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6

Yes, a so-called Strobist setup (a radio controlled off-camera hotshoe flash/speedlight) can be great for learning and experimenting with basic off-camera lighting, even while it won't deliver the same way a proper studio strobe setup would. However, if you can find a studio setup with two lights and two softboxes for less than a TT350+X1T, the chances are ...


4

There may have been CRI issues. The lights are slightly yellowish, so have a relative deficit of blue. Since the hat is already dark, it doesn't reflect as much blue as you would have liked. Your white balance may also have been off just enough to affect the appearance of the hat. Objects reflect and absorb light, so the lighting in the scene isn't quite ...


4

Your results would improve if you change your lamp placement so that some shadows are realized. I am talking about the face as well as the garment. Set the frontal lamp at ½ power and the side lamp at full power. If the power is non-adjustable, back-up the frontal lamp so that it is about 1 ½ times the distanced from the subject as the side light. Such a ...


3

Samantha: Stop watching a bunch of videos about gels and gear and whatever. Get a victim... I mean, a model, and experiment. If you can not get another person to model, learn how to use a timer on your camera and take self-portraits. What do you see on the image? The light is clearly red, so get any transparent or translucent red thing. A bag, a Coke ...


3

I have the feeling those are not photos, but 3D renders. There are several clues for that. The light looks like it is almost parallel so it is very far, almost like sunlight. (I marked several pairs of dots, the shadow and the spot on the chair producing it, not perfect because of the curved nature of the chairs) But at the same time, it has some diffusion ...


3

With either a bright constant light or a flash set behind and to the left of the chairs. Imagine a line connecting one of the corners of the shadow of one of the chairs with its corresponding physical chair corner. Extend that line back and to the left and up, and place the light somewhere along that axis. For more precision, trace several such lines and see ...


2

I'm searching for a universal wireless radio transmitter that can trigger all these different branded studio strobes and flashes from a Canon 6D camera. There is no such beast, if you want full function (TTL/HSS from the speedlights, and remote power control over everything). You either have to go with a manual-only trigger setup and give up power control, ...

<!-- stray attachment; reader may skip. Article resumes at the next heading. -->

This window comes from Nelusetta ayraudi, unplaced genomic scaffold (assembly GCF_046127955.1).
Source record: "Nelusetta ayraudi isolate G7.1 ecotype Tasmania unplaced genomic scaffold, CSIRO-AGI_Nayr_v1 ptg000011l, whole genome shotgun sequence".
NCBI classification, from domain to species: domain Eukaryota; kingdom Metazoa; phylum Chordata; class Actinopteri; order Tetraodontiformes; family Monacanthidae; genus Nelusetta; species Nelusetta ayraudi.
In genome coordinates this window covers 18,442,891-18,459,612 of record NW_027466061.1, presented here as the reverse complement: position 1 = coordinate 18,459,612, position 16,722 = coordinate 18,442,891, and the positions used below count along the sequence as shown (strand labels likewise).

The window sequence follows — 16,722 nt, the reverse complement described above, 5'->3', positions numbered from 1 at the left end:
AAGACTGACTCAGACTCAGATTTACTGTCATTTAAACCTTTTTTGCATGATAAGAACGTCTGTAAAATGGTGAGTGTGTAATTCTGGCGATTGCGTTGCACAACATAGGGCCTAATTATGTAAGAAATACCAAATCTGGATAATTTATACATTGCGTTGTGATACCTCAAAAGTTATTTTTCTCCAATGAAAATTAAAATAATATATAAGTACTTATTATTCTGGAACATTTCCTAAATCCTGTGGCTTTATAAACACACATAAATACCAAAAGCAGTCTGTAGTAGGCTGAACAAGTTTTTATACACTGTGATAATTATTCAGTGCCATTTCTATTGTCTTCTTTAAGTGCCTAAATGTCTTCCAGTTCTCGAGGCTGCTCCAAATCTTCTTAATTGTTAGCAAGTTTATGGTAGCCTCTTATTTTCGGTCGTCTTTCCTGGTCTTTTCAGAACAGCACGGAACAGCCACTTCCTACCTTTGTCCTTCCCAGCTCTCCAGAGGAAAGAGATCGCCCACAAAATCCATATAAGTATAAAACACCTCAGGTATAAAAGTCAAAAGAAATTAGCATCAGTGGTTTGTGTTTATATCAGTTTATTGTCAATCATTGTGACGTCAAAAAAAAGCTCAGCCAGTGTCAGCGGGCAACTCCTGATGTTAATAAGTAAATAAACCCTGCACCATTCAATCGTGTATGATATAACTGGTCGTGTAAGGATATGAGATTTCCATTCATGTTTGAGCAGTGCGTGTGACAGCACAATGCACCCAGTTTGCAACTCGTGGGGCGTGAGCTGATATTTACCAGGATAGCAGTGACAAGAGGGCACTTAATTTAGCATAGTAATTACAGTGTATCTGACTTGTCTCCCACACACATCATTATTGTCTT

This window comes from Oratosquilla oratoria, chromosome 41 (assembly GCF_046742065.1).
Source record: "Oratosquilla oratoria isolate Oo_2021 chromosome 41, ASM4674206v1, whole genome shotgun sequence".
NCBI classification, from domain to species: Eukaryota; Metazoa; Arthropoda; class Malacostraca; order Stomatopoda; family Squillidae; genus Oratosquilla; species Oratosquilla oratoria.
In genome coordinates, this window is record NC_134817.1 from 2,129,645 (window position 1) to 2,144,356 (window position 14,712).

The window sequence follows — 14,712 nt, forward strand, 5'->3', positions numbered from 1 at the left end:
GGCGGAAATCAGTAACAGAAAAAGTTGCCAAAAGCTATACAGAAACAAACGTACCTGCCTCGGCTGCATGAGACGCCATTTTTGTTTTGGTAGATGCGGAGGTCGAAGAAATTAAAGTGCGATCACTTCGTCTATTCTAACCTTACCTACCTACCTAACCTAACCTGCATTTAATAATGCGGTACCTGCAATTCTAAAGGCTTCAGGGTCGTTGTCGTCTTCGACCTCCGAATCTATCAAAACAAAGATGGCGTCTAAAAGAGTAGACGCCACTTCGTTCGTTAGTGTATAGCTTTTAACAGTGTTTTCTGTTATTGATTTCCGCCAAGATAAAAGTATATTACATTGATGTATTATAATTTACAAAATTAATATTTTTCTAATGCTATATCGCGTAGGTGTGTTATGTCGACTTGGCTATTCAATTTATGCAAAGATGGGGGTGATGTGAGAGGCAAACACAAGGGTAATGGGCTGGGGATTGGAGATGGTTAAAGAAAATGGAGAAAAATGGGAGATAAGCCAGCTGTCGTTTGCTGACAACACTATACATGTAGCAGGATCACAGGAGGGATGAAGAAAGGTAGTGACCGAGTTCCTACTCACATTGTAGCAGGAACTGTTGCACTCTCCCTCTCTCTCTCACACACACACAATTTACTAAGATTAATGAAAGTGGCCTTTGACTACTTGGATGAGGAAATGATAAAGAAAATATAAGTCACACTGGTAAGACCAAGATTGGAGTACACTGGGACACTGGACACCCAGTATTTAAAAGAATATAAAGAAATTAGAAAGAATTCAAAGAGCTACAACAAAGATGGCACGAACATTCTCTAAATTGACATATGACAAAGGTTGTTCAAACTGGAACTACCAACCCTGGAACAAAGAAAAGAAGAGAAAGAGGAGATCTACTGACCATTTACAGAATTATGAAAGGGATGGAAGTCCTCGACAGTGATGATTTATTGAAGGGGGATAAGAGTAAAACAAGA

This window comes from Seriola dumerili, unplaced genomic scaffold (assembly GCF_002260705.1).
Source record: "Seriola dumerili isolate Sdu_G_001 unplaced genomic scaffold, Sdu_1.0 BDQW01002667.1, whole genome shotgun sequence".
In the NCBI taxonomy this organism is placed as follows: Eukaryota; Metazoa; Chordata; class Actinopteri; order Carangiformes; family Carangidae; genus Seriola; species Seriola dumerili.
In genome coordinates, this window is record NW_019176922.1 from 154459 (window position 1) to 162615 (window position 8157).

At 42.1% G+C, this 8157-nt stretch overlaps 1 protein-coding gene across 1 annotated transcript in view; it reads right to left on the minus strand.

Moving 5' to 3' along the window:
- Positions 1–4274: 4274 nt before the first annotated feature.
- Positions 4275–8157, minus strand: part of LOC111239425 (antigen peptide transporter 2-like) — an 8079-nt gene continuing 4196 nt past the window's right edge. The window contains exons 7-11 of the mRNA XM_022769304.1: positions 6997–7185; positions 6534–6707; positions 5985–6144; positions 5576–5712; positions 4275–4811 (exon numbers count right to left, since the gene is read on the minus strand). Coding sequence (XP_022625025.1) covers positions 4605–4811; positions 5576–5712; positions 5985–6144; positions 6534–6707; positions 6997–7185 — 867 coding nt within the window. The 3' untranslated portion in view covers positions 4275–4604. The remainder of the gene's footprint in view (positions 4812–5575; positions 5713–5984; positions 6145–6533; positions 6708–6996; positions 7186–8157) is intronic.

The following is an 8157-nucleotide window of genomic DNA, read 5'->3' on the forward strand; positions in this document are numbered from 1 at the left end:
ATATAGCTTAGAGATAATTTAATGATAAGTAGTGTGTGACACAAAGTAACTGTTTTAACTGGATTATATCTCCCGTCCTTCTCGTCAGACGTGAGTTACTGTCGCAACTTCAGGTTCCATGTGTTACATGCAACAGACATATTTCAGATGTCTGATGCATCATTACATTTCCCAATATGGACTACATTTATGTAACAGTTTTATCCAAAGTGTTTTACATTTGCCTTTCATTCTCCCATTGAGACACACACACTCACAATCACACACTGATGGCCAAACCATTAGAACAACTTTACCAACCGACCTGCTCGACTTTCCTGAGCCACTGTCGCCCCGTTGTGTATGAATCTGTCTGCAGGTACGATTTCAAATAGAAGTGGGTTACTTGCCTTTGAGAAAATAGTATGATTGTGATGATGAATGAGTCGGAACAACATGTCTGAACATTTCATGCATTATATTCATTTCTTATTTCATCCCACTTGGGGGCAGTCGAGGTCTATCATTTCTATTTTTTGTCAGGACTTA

2

Your built-in receivers all use different "languages" to interpret the signals they receive via radio. There is no transmitter that "speaks" RT (Canon/Yongnuo RT), EL (Elinchrom), and X1 (Godox). In fact, there's no transmitter that even "speaks" two of the three. They're all separate protocols. Expecting one transmitter to transmit in all three protocols at ...


1

I'm going to propose an alternate solution: consider switching to the Godox flash system, which uses big lithium rechargeable batteries. The battery is proprietary, so that's not so handy, but they're also not that expensive and easily available from major retailers. These will generally give you more shots than a set of Eneloop batteries in a flash, but ...


1

For highly specular surfaces with scratches on, setting up a scene where the direct reflection off the specular surface is as dark as possible, then lighting the surface such that the scratches are highlighted by the light source should be key here. The trick will be finding a light source direction, and size of light source that highlights the scratches ...


1

IMO, it works best with the camera at a low angle up close to the disc, and try a single light source in different directions. Nothing fancy: a normal lamp usually works for whatever I'm doing. The trick is finding the right angle for the specific situation, especially for highly reflective surfaces. Macro/close up mode also helps.


1

Take a look at this question: Do I always get the same colours when I set the white balance correctly? Some cameras have different sensitivities to colors, and to tones. Some light has different wavelengths, and make "white" with different combinations of them. in-camera or lighting solution to this. Yes and no. It is a process. On the lighting side, ...


1

In my opinion, the main factor to consider would be power output. Many ring flashes are only suitable for close up and macro photography because the original premise was that your camera and you would cast shadows. So the power will probably not be enough when you step back and try to use it on a full body portrait. Regarding the size, I would assume, as ...


1

Have you considered a ring-flash? These are often used in macro photography to eliminate shadow, but there are large ring-flashes for studio work, too. By surrounding your lens with a light source, it ensures that the shadow is behind the subject. Ring-flashes tend to be high-contrast, but some manufacturers have light modifiers — reflectors or softboxes —...


1

Hopefully worked out OK but you need shadows to reveal the structures and features of the bone so diffuse light is out. Key to avoiding shadows is either a lighbox under the bone and balance your flash or easier black velvet which can get from most indoor markets in UK. The light (i.e. your flash) must be directed from superior to inferior in direction ...


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